Buying Respectability

Matt Yglesias:

[Marty Peretz is] scheduled to be honored by Harvard University since a lot of his famous and important friends got together a bunch of money to give to Harvard in exchange for Harvard honoring their friend. Since Harvard is in the business of raising money, they have every intention of keeping the money and going ahead with the honoring[. . . .] Itís really too bad that Harvard has chosen to take this tack. [. . .] My alma mater is doing a disservice to their brand and to public understanding of the issues by deliberately obscuring things in this manner.

It would be more honest to say that Harvard is a business run for the benefit of its faculty and administrators. The business model of this business is the exchange of prestige in exchange for money. Peretz has friends who have money that they are willing to exchange for some prestige, and Harvard intends to take the money. It is what it is.

Good post from Matt. He's been out in front on calling Peretz out for a lot of years now.

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    Harvard has no need for cashish either... (none / 0) (#1)
    by kdog on Fri Sep 17, 2010 at 09:18:01 AM EST
    they are sitting on 24.7 billion...with a B.

    I'd imagine they could stop charging tuition for 100 years and still be flush....never mind selling their "prestige"...lol.

    Here's my question: how does Harvard (none / 0) (#3)
    by oculus on Fri Sep 17, 2010 at 11:21:56 AM EST
    endowment get an 11% return?  

    They're connected... (none / 0) (#4)
    by kdog on Fri Sep 17, 2010 at 11:29:59 AM EST
    and it's a rigged market...all those "prestigous" alums with insider info would be my guess.

    Remember "too big to fail".


    The Harvard model is emulated (none / 0) (#2)
    by Cream City on Fri Sep 17, 2010 at 10:12:26 AM EST
    widely elsewhere.  Google "the entrepreneurial university," for example, for discussion of this.

    I see it as administrators figuring out that they can run entire universities as college athletics has been run for decades -- as free farm teams for a lot of professional teams, especially in football and basketball.  (Note: baseball teams have their own farm-team system; why not those other sports?).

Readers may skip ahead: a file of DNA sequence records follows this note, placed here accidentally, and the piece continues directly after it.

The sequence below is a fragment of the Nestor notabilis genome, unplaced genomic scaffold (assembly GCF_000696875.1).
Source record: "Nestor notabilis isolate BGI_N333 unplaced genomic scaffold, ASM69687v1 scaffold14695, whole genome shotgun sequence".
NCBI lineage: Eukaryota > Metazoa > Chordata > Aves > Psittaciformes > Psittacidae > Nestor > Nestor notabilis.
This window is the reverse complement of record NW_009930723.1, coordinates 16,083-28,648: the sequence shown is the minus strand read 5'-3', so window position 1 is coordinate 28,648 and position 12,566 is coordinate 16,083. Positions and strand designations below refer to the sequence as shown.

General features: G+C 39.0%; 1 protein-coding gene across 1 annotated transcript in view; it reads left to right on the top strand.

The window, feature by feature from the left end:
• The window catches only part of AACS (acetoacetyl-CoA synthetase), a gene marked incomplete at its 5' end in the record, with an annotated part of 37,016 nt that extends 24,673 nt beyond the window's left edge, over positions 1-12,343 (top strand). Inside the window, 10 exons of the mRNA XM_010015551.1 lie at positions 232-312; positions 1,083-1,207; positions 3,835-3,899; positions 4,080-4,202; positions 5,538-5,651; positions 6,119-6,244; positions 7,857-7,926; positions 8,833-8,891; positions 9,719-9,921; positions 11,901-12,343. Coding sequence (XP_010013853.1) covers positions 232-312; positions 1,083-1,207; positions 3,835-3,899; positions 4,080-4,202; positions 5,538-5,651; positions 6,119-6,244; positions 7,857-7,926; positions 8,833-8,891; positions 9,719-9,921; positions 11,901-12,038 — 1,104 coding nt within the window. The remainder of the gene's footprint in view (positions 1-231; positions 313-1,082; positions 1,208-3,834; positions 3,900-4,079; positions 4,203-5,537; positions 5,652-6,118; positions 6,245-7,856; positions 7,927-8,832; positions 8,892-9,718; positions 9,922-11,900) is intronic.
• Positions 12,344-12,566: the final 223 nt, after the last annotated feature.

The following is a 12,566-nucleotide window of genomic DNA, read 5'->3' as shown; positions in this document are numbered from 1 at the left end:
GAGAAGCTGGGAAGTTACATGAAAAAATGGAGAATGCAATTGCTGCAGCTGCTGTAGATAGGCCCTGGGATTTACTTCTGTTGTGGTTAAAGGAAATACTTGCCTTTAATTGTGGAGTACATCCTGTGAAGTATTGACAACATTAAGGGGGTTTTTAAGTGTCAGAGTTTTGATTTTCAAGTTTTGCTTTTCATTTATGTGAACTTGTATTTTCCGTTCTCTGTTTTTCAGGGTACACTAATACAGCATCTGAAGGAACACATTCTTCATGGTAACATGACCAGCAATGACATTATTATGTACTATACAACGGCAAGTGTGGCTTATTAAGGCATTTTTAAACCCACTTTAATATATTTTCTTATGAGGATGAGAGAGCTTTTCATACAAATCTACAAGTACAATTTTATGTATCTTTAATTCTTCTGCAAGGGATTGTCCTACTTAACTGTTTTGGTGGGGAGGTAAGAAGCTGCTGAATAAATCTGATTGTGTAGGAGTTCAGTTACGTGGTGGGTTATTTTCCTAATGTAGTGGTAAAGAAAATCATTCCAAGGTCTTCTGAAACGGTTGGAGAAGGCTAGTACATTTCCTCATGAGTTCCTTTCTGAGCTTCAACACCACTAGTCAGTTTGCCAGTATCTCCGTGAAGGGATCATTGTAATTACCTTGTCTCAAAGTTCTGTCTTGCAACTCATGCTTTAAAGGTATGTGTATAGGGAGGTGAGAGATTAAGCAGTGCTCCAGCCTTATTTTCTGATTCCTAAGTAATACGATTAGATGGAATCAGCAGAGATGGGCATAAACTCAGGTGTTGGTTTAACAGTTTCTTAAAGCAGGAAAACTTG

Too many campuses have become -- largely owing to the huge decline in tax support in recent decades -- essentially farm teams for big business.

    Yes, universities have become (5.00 / 1) (#5)
    by KeysDan on Fri Sep 17, 2010 at 01:02:57 PM EST
    big business.  Qualifications for a University president have long been based on fundraising capabilities and evaluations have been made accordingly.  Moreover, fundraising expectations are a major part of the deans and directors of the academic units responsibilities.  I would quarrel a bit with Matt Yglesis's statement that the university is a business for the benefit of faculty--for the business-pressure brings more of a burden than benefit for those faculty interested in teaching and the scholarship of teaching and learning.  There was once a time when "publish or perish" was the coin of the realm, but publication in and of itself is secondary to publication based on sponsored or funded research. How much money is brought in is important (Administration keeps a substantial overhead of research grants).

    Indeed, I sometimes wonder if Albert Einstein's work on mass energy equivalence in 1905 would make it today, since it was not extramurally funded.  Of course, Universities do have some standards on acceptance of money, for example, in 1997, Yale rejected several $million offered by author Larry Kramer for an endowed chair in gay and lesbian studies (four years later, a reconciled gift was made).


    buying respectability (none / 0) (#6)
    by cpinva on Fri Sep 17, 2010 at 05:33:29 PM EST
    is a time honored tradition in the US, nothing new to see here. the nouveau riche do it by becoming big charitable contributors, throwing huge galas, etc., all designed to gain entre' in to "high society". sometimes it works, mostly it doesn't.

    "My alma mater..." (none / 0) (#7)
    by Jacob Freeze on Fri Sep 17, 2010 at 09:15:06 PM EST
    Obviously Marty Peretz isn't the only alum who bought a little prestige from Harvard, and not even the only alum in that article!

    "My alma mater," says Matt Yglesias, and why exactly was it important for us to know where Matt Yglesias went to school?

    But unfortunately a Harvard education didn't make Yglesias smart enough to see through the phony arguments for invading Iraq, a catastrophic blunder that Yglesias promoted while he was still accumulating prestige in Cambridge, Mass.

    Of course Ivy-League legacy boys like me, George W. Bush, John Kerry, and Al Gore always knew that the "education" at those diploma mills is just a joke, and we partied non-stop for four beautiful years!

    But some of us still didn't cheer for invading Iraq, like Matt Yglesias.